A thousand years before Isaac Asimov set down his Three Laws of Robotics, real and imagined automata appeared in European courts, liturgies, and literary texts. Medieval robots took such forms as talking statues, mechanical animals, and silent metal guardians; some served to entertain or instruct while others performed disciplinary or surveillance functions. Variously ascribed to artisanal genius, inexplicable cosmic forces, or demonic powers, these marvelous fabrications raised fundamental questions about knowledge, nature, and divine purpose in the Middle Ages.
Bryn Mawr Assistant Professor of History Elly Truitt’s new book Medieval Robots recovers the forgotten history of fantastical, aspirational, and terrifying machines that flourished in the Islamicate world and Byzantine and Mongol empires, and that especially captivated Europe in imagination and reality between the ninth and fourteenth centuries.
In the book, Truitt traces the different forms of self-moving or self-sustaining manufactured objects from their earliest appearances in the Latin West through centuries of mechanical and literary invention.
Chronicled in romances and song as well as histories and encyclopedias, medieval automata were powerful cultural objects that probed the limits of natural philosophy, illuminated and challenged definitions of life and death, and epitomized the transformative and threatening potential of foreign knowledge and culture.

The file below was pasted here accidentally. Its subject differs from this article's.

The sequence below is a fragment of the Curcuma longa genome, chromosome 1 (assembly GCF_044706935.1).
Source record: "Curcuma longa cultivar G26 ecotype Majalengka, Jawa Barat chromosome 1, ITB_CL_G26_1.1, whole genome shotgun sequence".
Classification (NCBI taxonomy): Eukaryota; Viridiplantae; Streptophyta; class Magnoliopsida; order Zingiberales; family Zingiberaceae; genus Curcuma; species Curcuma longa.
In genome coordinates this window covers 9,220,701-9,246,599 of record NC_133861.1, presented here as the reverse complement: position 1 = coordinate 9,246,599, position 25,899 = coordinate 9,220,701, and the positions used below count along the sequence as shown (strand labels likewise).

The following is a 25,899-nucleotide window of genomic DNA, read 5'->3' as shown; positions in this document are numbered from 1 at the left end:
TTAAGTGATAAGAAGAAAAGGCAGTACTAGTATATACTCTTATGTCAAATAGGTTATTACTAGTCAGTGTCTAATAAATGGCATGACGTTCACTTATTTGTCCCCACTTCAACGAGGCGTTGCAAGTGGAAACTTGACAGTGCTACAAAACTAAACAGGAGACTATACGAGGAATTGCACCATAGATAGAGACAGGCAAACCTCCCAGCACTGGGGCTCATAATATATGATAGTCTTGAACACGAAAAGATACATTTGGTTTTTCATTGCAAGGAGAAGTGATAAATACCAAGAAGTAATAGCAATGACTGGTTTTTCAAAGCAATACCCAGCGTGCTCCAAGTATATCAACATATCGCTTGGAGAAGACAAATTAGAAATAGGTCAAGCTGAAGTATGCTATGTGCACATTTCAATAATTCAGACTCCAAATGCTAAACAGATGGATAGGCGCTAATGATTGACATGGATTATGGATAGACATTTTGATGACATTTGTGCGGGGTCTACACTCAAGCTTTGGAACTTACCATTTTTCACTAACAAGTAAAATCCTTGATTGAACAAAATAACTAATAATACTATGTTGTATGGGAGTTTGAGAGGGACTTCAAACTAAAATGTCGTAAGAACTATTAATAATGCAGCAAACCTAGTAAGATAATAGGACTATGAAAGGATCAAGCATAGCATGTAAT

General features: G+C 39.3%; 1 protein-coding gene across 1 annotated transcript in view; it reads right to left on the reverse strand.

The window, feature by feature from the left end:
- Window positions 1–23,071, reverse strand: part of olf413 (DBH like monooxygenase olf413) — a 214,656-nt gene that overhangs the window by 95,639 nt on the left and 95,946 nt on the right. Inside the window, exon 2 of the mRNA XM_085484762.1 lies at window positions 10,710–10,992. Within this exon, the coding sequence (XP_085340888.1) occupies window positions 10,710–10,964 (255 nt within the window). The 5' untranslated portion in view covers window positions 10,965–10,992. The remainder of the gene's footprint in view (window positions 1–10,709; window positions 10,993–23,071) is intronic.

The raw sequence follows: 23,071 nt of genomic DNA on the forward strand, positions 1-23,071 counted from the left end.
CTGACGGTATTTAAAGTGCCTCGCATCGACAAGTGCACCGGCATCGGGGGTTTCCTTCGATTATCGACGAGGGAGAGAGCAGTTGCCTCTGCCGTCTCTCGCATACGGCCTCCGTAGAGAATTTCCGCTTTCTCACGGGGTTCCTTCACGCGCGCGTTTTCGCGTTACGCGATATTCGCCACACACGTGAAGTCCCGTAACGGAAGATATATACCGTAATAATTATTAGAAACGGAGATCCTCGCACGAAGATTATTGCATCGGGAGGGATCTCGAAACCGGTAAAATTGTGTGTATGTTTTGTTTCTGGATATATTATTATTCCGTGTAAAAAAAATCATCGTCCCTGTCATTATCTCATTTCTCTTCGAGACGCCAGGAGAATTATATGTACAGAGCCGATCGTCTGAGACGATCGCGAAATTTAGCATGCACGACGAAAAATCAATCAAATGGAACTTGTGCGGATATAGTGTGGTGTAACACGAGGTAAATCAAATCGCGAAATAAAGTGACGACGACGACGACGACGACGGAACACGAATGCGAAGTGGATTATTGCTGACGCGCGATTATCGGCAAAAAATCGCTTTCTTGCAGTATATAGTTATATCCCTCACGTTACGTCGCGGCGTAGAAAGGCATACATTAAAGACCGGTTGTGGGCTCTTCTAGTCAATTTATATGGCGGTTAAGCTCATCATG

This original and wide-ranging study reveals the convergence of science, technology, and imagination in medieval culture and demonstrates the striking similarities between medieval and modern robotic and cybernetic visions.
At Bryn Mawr, Truitt teaches courses on networks in the Middle Ages; medieval science, medicine, and technology; intellectual history, including the history of magic; and courtly culture. She is currently working on several projects, including an article on translation in Chaucer’s Treatise on the Astrolabe, a new translation of a work by Roger Bacon, and a book about Roger Bacon’s theory of technology.
To learn more about Truitt, see this feature done when she joined Bryn Mawr’s faculty.
Medieval Robots is also available through Amazon.